Jessica Alexander

Crawl Space 

It was always 5 in the morn­ing when I lived there.

The drug­store sold post­cards of a tall brown build­ing, and dirty snow melt­ing around the base of an elm with bare limbs.  The sky was tap water white.   The post­card said, “Administration Building,” in block let­ters.

I bought one every week.  I wrote, “Avery, come see me.  I am most­ly free always,” and sent it to New Mexico.

Sometimes, the snow­drift blocked my entrance.

I dreamt once a week of New Mexico or being near New Mexico, in an adobe train depot with no phone.

My sis­ter called the morn­ing black­birds appeared, dead in the snow.  A brick wall went up around my apart­ment com­plex.  Somebody, maybe yes­ter­day, maybe last night, paint­ed the wall white.  My boots went miss­ing.  Sometimes the stove was on, and I couldn’t, for the life of me, remem­ber the last time I cooked some­thing.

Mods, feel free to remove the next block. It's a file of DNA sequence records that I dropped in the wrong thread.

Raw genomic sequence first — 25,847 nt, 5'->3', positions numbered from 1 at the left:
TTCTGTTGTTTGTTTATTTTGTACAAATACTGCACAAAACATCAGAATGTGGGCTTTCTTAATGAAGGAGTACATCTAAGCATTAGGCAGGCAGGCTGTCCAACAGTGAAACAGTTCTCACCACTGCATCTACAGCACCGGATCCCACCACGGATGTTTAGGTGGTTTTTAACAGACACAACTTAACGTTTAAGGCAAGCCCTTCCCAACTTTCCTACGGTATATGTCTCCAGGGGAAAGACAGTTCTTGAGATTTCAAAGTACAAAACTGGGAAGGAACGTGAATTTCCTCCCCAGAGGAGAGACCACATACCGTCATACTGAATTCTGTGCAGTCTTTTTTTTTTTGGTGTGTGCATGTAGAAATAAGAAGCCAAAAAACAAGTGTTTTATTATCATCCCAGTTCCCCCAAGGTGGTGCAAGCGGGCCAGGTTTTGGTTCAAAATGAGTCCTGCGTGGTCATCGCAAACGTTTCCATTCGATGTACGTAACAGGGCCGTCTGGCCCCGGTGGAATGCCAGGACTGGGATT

My sis­ter said, “Maybe, it’s like Avery and her hus­band.  They got an apart­ment in Los Angeles.  After she moved in with him, the cere­al box­es were emp­ty every morn­ing.  Cans of soup went miss­ing.  Broken pret­zels, crack­er crumbs.  Avery thought her hus­band woke up and raid­ed the pantry.  He thought she did it in her sleep.  They got out the scale.  But no one was gain­ing weight.  He installed a cam­era.”

Someone says Trotsky died in Mexico and I see a dusty box­car, a cracked win­dow.  I smile faint­ly.  But Los Angeles has no image.  It felt like swal­low­ing.  I thought I was the ghost in my own apart­ment and my apart­ment was Los Angeles.

A tiny woman had been liv­ing in the crawl space above their pantry.

Like I had not been pay­ing enough atten­tion.  Like I lived, missed, was miss­ing too much.

My sis­ter called to wish me a hap­py Valentine’s Day.  It was Valentine’s Day, she said.

Happy Valentine’s Day, I said and got off the phone.

I fin­ished my glass of water, set it by the sink, walked over to the bed and went to sleep.  When I woke the next morn­ing the glass had been bro­ken.

I had been liv­ing alone too long.  Thinking and speak­ing had become the same thing.  I looked at the pantry and all I could think was, “Do you love me?”

~

Jessica Alexander is a can­di­date for the Ph.D. in Creative Writing at the University of Utah. The two pieces in this issue of Blip Magazine are her first pub­lished work.